Ingeborg, Arne's Marieholm IF

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  • 12 Aug 2018 22:04
    Reply # 6527938 on 6527385
    Anonymous member (Administrator)
    Scott wrote:

    It may be the angle of the photos, but I can't see how that is holding the mast down.  It looks as if the lashings are almost parallel to the step.   I get that how that will keep it from turning, but isn't there enough play to allow the mast to work its way upward?

    Yes, it has a bit to do with the photo angle. The angle of the lashing strings was between 30 and 45 degrees. With the taut Dyneema lines, there is no chance the mast will jump out of the step. I did it this way to prevent the mast from rotating in its step.Arne


    Last modified: 12 Aug 2018 22:05 | Anonymous member (Administrator)
  • 12 Aug 2018 21:37
    Reply # 6527385 on 6415554
    Arne wrote:

    Frank

    here is how I have strapped down Ingeborg's mast. I also wanted to keep the mast from rotating. As can be seen, I smeared some glue in the screw-holes and under the ss-steel hoops before screwing them in place. This is not a particularly wet place (it's dry, actually), so haven't found it necessary to use epoxy.

    I don't claim that this is the 'right', or even a 'good' way of doing it, but it seems to work for me. I have put much more effort in avoiding any leaks past the partners. Even a drop a week is unacceptable.

    Arne

     

    Arne, 

    It may be the angle of the photos, but I can't see how that is holding the mast down.  It looks as if the lashings are almost parallel to the step.   I get that how that will keep it from turning, but isn't there enough play to allow the mast to work its way upward?

    Last modified: 12 Aug 2018 21:38 | Anonymous member
  • 12 Aug 2018 20:37
    Reply # 6526135 on 3032430

    Thank you for the link Annie. I think that's a good tip. And thank you for the effort making the pics Arne. 

    My idea of the mast step is now quite complete!

  • 06 Aug 2018 14:23
    Reply # 6415554 on 3032430
    Anonymous member (Administrator)

    Frank

    here is how I have strapped down Ingeborg's mast. I also wanted to keep the mast from rotating. As can be seen, I smeared some glue in the screw-holes and under the ss-steel hoops before screwing them in place. This is not a particularly wet place (it's dry, actually), so haven't found it necessary to use epoxy.

    I don't claim that this is the 'right', or even a 'good' way of doing it, but it seems to work for me. I have put much more effort in avoiding any leaks past the partners. Even a drop a week is unacceptable.

    Arne

     

    Last modified: 06 Aug 2018 17:18 | Anonymous member (Administrator)
  • 05 Aug 2018 22:45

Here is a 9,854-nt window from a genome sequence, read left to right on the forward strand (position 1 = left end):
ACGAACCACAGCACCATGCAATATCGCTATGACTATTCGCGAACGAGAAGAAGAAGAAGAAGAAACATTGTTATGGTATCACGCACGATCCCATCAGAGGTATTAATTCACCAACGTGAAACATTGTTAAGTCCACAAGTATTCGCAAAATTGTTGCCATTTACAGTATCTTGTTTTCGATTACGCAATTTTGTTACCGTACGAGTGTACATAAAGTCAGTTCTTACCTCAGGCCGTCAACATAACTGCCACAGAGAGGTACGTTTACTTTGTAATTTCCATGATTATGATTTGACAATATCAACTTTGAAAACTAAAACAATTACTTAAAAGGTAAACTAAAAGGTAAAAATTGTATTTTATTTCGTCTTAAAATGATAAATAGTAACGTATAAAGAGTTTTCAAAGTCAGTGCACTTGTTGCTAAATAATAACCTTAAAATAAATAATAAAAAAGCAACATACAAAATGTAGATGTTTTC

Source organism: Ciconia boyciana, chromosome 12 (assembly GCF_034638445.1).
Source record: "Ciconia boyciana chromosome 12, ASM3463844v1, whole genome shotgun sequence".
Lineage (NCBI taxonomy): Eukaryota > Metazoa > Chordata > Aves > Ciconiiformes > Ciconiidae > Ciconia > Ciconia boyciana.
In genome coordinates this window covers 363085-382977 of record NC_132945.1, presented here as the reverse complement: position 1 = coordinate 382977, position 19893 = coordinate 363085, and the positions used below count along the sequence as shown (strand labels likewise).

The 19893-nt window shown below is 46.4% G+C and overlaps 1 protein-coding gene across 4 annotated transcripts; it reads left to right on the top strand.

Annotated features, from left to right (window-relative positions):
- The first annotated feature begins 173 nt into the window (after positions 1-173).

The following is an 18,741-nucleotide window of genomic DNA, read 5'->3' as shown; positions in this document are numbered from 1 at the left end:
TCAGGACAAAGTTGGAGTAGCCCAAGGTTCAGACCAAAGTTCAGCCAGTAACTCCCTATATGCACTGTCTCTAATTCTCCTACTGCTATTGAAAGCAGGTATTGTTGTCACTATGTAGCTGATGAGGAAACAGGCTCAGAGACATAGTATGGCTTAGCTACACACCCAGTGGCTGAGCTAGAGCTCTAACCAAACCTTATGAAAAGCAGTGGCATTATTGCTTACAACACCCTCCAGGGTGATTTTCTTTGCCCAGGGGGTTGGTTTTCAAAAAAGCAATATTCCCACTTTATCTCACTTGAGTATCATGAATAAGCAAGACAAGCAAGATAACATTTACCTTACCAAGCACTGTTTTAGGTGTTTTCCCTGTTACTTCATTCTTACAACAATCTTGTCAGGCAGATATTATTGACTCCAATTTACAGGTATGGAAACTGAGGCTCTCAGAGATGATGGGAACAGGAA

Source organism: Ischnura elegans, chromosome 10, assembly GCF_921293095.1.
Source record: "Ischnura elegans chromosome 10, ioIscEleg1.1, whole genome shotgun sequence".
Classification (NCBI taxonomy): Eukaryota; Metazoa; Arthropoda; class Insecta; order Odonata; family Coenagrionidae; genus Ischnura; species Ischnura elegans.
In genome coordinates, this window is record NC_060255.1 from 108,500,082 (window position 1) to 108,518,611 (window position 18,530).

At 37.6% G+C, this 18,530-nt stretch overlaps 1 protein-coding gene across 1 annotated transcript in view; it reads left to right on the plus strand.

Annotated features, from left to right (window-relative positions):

Reply # 6414743 on 6414646
    Frank Schapitz wrote:I was against screwing direct into the mast step because of water soaking in and letting the wood rot away from inside. But after I saw a picture how they build the mast step on the newbridge coromandels I'm not that afraid anymore ....
    If you follow this method, I don't think you'll have any issues of water penetrating the wood.
  • 05 Aug 2018 20:34
    Reply # 6414646 on 3032430

    Arne,

    thank you for your answer. I'm curious to see a picture. I was against screwing direct into the mast step because of water soaking in and letting the wood rot away from inside. But after I saw a picture how they build the mast step on the newbridge coromandels I'm not that afraid anymore ....

    Last modified: 05 Aug 2018 20:35 | Anonymous member
  • 28 Jul 2018 19:09
    Reply # 6402551 on 3032430
    Anonymous member (Administrator)

    Frank,

    yes, I drilled an 8-10mm hole right through the mast tube, about 150mm above the mast step. Through this hole I put a 250mm long rod. Then I screwed on two steel hoops to the plywood maststep and finally made a Dyneema lashing between the rod and the hoops. That mast will never jump out of that step!

    Arne

    I'll take a photo next time I'm on board.

    Last modified: 28 Jul 2018 19:10 | Anonymous member (Administrator)
  • 28 Jul 2018 16:40
    Reply # 6402434 on 3661481
    Anonymous wrote:
    The mast sole is just a flat plate, firmly attached to the hull. It slopes very gently aft to aid draining. The mast step collar, being a little smaller than the sole, is then trial-fastened with two screws, and the mast is then stepped. If the mast rake is correct, I just add more screws (and/or epoxy) to secure the collar and seal any screw holes.  

    Hi Arne,

    do you use an additional holding-down bolt or wedges to secure the mast inside the collar? We build our mast step in a similar way to yours. I'm scratching my head for days how to secure the mast without screwing metal into the mast step/ plywood to avoid possible rot.



  • 01 May 2018 00:23
    Reply # 6127130 on 3032430

    Lovely photos Arne.  That sail looks quite big enough to me!  I went sailing aboard a bermudian-rigged IF the other day (exactly the same as yours but built here).  The winds were light and we only had the working jib bent on, but the boat slipped along so sweetly, with just the slightest touch of weather helm (I was holding the tiller with two fingers).  I've always loved these boats and that sail increased my affection.  I might not be able to live permanently on one though, unless I had a storage shed ashore!

  • 30 Apr 2018 21:42
    Reply # 6126913 on 3032430
    Anonymous member (Administrator)

    Thanks, Annie.
    Luckily, I found that I could throttle down the Tohatsu quite a lot before the speed dropped to 5.0kts, so it must be that the speed-drag curve is rapidly getting steeper over 5kts (theoretical hull speed is 6.0kts). 

    I guess 5kts will be the cruising speed under motor  -  that is after all a decent sailing speed for such a small craft.

    Arne.

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